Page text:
Two-dimensional Men

In my last blog, I wrote about how boys are shamed into either hiding or suppressing some of their natural human emotions. And I asked the question: Do we raise our sons to be unemotional in order for them to be useful pawns for war? What happens when that boy becomes an adult?

Boys are made to feel that their feelings of fear, pain, inadequacy, vulnerability and failure are shameful because they are not emotions that ‘real’ men have – that these feelings are not truly masculine. The boys who are told they do not live up to masculine expectations become the adult men who continue to feel insecure about their own masculinity, whenever they experience an unacceptable emotion.
The result are men who are blocked from many deeper forms of human communication. Whenever a man experiences fear, pain, inadequacy, vulnerability or failure, it is accompanied by insecurity about his masculinity. This obviously results in a split between men’s inner, emotional self and their outer presentation of masculinity.
Stephen Frosh* in Sexual Difference: Masculinity and Psychoanalysis, says that men are afraid that their emotions make them vulnerable, and dependent and ‘like a woman’. They fear loss of emotional control. Unless, of course, the emotion is one acceptable to men, such as anger, which can become a substitute for all other emotions.

This masculine self-protection especially impacts on men’s relationships. Many men are hardly more than cardboard cut-outs when it comes to expressing their inner reality to others: their life partners, children, male friends and colleagues.
Our training of boys to hide or deny their emotions handicaps them for future intimate relationships. Intimate relationships wither and die without the communication of emotions, both inner emotions and emotions towards the other. If one partner is unable or unwilling to communicate their emotions, the relationship will always be distant and unfulfilling to both partners. Nowadays this is recognised for what it is; a mild to severe emotional disability that works against closeness and contact – important elements of any relationship.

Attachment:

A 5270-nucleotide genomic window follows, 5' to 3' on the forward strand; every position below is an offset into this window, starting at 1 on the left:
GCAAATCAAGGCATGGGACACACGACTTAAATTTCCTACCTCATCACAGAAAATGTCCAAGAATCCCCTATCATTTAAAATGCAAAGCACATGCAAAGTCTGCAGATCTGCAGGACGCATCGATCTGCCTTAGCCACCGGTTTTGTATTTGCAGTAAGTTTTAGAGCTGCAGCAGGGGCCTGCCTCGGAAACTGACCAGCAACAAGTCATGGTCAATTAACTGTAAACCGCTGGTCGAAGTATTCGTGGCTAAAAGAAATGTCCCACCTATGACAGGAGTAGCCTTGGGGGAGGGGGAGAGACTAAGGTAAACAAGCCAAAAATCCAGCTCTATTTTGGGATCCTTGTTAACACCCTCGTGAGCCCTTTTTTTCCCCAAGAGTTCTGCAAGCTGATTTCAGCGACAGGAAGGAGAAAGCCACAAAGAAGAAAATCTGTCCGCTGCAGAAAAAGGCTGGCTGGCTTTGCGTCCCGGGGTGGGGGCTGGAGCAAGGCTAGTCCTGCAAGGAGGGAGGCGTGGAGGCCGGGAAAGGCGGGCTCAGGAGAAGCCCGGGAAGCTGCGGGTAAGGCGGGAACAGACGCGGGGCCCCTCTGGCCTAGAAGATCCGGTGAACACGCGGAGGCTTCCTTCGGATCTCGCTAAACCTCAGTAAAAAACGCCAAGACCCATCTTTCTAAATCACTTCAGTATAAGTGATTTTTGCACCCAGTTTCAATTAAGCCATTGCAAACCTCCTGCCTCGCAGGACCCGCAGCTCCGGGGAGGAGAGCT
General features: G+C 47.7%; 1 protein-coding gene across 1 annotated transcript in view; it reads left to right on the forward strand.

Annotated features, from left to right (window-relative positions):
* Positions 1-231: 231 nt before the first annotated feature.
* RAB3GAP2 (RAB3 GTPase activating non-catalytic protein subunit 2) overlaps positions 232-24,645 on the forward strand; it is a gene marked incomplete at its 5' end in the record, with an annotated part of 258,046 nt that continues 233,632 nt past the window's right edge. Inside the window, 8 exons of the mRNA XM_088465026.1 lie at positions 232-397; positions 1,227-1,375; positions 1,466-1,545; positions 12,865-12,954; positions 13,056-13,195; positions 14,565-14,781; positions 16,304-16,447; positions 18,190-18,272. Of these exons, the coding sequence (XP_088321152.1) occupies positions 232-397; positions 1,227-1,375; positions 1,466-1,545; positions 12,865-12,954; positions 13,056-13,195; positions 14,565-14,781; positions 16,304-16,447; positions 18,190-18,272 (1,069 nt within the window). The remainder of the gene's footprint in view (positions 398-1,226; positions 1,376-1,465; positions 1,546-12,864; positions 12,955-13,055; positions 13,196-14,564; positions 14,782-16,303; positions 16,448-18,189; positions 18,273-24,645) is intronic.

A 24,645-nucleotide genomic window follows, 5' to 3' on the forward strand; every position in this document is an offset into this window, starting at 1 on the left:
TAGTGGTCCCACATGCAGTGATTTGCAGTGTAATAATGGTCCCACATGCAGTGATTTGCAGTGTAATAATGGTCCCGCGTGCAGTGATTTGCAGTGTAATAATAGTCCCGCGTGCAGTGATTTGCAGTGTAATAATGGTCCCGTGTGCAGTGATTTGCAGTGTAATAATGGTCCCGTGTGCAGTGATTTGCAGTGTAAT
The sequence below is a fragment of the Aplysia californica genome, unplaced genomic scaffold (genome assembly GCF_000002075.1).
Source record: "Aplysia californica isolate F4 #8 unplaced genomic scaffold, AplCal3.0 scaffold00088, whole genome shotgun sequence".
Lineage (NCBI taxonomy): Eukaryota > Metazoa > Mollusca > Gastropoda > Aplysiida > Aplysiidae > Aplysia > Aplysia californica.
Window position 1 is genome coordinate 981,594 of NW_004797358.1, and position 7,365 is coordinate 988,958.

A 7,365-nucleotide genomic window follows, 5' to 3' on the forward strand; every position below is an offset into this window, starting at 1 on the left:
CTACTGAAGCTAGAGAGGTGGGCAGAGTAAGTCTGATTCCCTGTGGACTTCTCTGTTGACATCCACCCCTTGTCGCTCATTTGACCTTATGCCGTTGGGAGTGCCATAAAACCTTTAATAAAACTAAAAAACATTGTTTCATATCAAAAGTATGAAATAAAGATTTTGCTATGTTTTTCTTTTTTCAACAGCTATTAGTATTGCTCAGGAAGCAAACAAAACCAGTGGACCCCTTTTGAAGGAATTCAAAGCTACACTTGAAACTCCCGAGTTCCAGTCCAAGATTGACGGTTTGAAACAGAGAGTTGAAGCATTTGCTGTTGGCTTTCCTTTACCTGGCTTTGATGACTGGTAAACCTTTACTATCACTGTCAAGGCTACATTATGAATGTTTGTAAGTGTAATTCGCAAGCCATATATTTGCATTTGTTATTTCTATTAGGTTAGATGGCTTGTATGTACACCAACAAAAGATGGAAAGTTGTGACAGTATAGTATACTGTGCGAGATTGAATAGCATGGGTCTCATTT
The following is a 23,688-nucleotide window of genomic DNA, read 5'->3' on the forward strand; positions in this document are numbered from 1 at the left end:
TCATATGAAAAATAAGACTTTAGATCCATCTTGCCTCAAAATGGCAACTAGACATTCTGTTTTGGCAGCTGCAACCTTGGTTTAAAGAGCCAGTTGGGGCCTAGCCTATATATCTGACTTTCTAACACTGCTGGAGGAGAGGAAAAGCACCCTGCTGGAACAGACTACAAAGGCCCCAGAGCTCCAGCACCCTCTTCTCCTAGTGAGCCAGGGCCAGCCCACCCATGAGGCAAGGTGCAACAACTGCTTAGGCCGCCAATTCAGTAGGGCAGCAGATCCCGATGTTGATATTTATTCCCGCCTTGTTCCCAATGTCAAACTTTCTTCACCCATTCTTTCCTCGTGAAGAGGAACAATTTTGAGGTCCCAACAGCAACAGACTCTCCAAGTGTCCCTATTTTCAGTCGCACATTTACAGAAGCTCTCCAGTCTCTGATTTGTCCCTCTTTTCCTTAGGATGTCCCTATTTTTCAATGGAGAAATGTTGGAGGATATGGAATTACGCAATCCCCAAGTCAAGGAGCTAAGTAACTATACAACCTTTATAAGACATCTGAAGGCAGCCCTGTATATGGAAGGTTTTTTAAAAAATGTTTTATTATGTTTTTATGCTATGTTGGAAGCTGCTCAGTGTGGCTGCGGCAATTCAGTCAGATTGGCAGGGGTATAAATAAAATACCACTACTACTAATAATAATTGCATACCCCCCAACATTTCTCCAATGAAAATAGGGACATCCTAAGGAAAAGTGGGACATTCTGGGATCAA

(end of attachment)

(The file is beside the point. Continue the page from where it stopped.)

Often men fail to recognise and name their emotions, let alone think about, experience or talk about them. Recognising feelings, thinking them through and understanding them, needs both awareness and practice, skills not encouraged or developed in either boys or men. It is basically an analytical process. But an analytical process that may bring them too close to emotions that are taboo – that can expose a carefully hidden insecurity.

When a man becomes a father, it is difficult to drop the emotional self-protection. With little experience of showing softness and caring, a father can struggle with the physical or verbal display of love. He is reluctant to expose other emotions. He hesitates to tell his child that sometimes he’s also afraid – afraid of not being able to protect his child, uncertain that he can earn enough, vulnerable because he doesn’t have all the answers. It’s easier to put on an act of toughness and power. Some fathers substitute anger, denial or withdrawal for more risky emotions. This father remains detached from his family, marginalised, and excluded from the reality and emotional responsibility of raising his children. The emotional well-being of the family is left to the mother.
A cycle is established. The debilitating limitation of being emotionally crippled gets passed from father to son. A father, who is emotionally limited himself, anxiously rejects his son’s emotional expression. Only later in life will the son understand that this behaviour was the self-protection and pretence of an insecure man – a display, not of confidence, but of weakness. But by then, the son is doomed to his own future of masculine insecurity.

Adult men with their friends are pretty much the same as they were at school. Activity-based friendships are the easy option. The fear of putting his masculine identity at risk limits a man’s expression of his emotions. Men find personal problems uncomfortable to talk about, or listen to. Even when problems reach crisis level – when his wife leaves him, he faces dismissal or bankruptcy, or he is told that he is seriously ill – there are limits to how a man can express his emotions to his male friends. He’ll also try to skirt around personal failure and vulnerability. Men live with restricted friendships because they are understandably afraid of the response – the strained silence, the embarrassment, the hurriedly-curtailed conversation and the rejection. Instead of providing a safety valve where a man can release pent-up emotions, friends will come up with a fix-it solution or a joke to defuse the emotion. Often a man is thrown back on his life-partner as the only outlet for his emotions.

The workplace also strictly demands that men suppress their emotions. No matter what the job, any hint of hesitancy, doubt or insecurity is frowned on or used against him. What he must show is confidence and determination. This puts immense strain on men. It also works against the company, in that it restricts mentoring, team-working, and the seeking of help or advice.

We continue to present this fantasy of perfect masculinity, symbolically represented by the ideal soldier, to boys as if it is true. We continue to brainwash them into believing that if they don’t live up to the fantasy, they are not masculine enough.

Men suffer for this fantasy of perfect, rational, unemotional masculinity. In my next blog I look at another attribute of the perfect soldier. See: https://caygin.wordpress.com/chapters-3/difference-fea…ssion-violence/

 

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